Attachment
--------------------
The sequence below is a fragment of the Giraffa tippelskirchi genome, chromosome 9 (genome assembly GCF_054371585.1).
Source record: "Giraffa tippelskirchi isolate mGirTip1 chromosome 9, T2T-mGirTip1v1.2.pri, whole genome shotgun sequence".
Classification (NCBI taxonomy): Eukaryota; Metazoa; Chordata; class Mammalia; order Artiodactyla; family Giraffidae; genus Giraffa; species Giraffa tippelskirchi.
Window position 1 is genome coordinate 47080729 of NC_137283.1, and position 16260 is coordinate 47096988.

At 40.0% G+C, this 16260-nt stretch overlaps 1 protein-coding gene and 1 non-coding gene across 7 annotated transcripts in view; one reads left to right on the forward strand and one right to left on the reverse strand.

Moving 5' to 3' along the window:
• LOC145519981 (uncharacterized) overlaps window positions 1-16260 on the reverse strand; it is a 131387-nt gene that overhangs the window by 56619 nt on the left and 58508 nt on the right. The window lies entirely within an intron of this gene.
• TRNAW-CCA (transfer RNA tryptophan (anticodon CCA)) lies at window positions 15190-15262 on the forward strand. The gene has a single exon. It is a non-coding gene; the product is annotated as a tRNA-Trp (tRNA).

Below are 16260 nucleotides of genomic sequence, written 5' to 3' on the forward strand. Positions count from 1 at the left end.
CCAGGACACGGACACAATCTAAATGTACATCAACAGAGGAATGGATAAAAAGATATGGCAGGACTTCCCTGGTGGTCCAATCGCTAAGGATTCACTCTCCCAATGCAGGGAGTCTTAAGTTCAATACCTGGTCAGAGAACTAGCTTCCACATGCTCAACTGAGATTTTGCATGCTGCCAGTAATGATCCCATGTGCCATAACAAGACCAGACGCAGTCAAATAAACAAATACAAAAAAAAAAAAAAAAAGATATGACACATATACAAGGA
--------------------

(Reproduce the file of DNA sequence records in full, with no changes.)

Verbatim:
The sequence below is a fragment of the Giraffa tippelskirchi genome, chromosome 9 (genome assembly GCF_054371585.1).
Source record: "Giraffa tippelskirchi isolate mGirTip1 chromosome 9, T2T-mGirTip1v1.2.pri, whole genome shotgun sequence".
Classification (NCBI taxonomy): Eukaryota; Metazoa; Chordata; class Mammalia; order Artiodactyla; family Giraffidae; genus Giraffa; species Giraffa tippelskirchi.
Window position 1 is genome coordinate 47080729 of NC_137283.1, and position 16260 is coordinate 47096988.

At 40.0% G+C, this 16260-nt stretch overlaps 1 protein-coding gene and 1 non-coding gene across 7 annotated transcripts in view; one reads left to right on the forward strand and one right to left on the reverse strand.

Moving 5' to 3' along the window:
• LOC145519981 (uncharacterized) overlaps window positions 1-16260 on the reverse strand; it is a 131387-nt gene that overhangs the window by 56619 nt on the left and 58508 nt on the right. The window lies entirely within an intron of this gene.
• TRNAW-CCA (transfer RNA tryptophan (anticodon CCA)) lies at window positions 15190-15262 on the forward strand. The gene has a single exon. It is a non-coding gene; the product is annotated as a tRNA-Trp (tRNA).

Below are 16260 nucleotides of genomic sequence, written 5' to 3' on the forward strand. Positions count from 1 at the left end.
CCAGGACACGGACACAATCTAAATGTACATCAACAGAGGAATGGATAAAAAGATATGGCAGGACTTCCCTGGTGGTCCAATCGCTAAGGATTCACTCTCCCAATGCAGGGAGTCTTAAGTTCAATACCTGGTCAGAGAACTAGCTTCCACATGCTCAACTGAGATTTTGCATGCTGCCAGTAATGATCCCATGTGCCATAACAAGACCAGACGCAGTCAAATAAACAAATACAAAAAAAAAAAAAAAAAGATATGACACATATACAAGGA